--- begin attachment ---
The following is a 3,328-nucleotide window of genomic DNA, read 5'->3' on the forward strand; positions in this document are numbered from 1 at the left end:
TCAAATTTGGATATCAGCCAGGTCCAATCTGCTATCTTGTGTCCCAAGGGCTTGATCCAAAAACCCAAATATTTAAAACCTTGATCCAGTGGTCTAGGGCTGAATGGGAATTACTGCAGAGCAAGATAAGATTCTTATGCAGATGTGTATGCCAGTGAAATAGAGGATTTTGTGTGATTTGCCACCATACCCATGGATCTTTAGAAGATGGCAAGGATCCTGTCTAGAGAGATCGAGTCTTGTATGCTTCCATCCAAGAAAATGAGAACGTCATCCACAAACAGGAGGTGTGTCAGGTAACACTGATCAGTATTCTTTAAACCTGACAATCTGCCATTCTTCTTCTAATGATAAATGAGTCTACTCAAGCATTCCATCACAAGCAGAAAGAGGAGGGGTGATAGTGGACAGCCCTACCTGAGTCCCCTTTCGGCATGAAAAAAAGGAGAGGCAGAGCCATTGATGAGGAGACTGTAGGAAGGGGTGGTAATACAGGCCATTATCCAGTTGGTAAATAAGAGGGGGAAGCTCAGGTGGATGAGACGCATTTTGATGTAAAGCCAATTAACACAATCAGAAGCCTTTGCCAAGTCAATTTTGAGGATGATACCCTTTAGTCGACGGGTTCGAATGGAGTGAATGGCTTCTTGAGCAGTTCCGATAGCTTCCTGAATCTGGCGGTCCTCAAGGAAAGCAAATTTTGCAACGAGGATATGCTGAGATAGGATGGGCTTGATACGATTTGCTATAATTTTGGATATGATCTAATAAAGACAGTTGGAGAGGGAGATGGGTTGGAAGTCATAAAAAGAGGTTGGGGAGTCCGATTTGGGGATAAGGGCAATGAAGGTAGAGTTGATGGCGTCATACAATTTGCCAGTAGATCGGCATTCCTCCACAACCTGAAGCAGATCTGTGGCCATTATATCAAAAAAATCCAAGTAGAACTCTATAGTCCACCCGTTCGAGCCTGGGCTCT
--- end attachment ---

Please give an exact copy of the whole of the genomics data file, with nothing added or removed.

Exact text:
The following is a 3,328-nucleotide window of genomic DNA, read 5'->3' on the forward strand; positions in this document are numbered from 1 at the left end:
TCAAATTTGGATATCAGCCAGGTCCAATCTGCTATCTTGTGTCCCAAGGGCTTGATCCAAAAACCCAAATATTTAAAACCTTGATCCAGTGGTCTAGGGCTGAATGGGAATTACTGCAGAGCAAGATAAGATTCTTATGCAGATGTGTATGCCAGTGAAATAGAGGATTTTGTGTGATTTGCCACCATACCCATGGATCTTTAGAAGATGGCAAGGATCCTGTCTAGAGAGATCGAGTCTTGTATGCTTCCATCCAAGAAAATGAGAACGTCATCCACAAACAGGAGGTGTGTCAGGTAACACTGATCAGTATTCTTTAAACCTGACAATCTGCCATTCTTCTTCTAATGATAAATGAGTCTACTCAAGCATTCCATCACAAGCAGAAAGAGGAGGGGTGATAGTGGACAGCCCTACCTGAGTCCCCTTTCGGCATGAAAAAAAGGAGAGGCAGAGCCATTGATGAGGAGACTGTAGGAAGGGGTGGTAATACAGGCCATTATCCAGTTGGTAAATAAGAGGGGGAAGCTCAGGTGGATGAGACGCATTTTGATGTAAAGCCAATTAACACAATCAGAAGCCTTTGCCAAGTCAATTTTGAGGATGATACCCTTTAGTCGACGGGTTCGAATGGAGTGAATGGCTTCTTGAGCAGTTCCGATAGCTTCCTGAATCTGGCGGTCCTCAAGGAAAGCAAATTTTGCAACGAGGATATGCTGAGATAGGATGGGCTTGATACGATTTGCTATAATTTTGGATATGATCTAATAAAGACAGTTGGAGAGGGAGATGGGTTGGAAGTCATAAAAAGAGGTTGGGGAGTCCGATTTGGGGATAAGGGCAATGAAGGTAGAGTTGATGGCGTCATACAATTTGCCAGTAGATCGGCATTCCTCCACAACCTGAAGCAGATCTGTGGCCATTATATCAAAAAAATCCAAGTAGAACTCTATAGTCCACCCGTTCGAGCCTGGGCTCT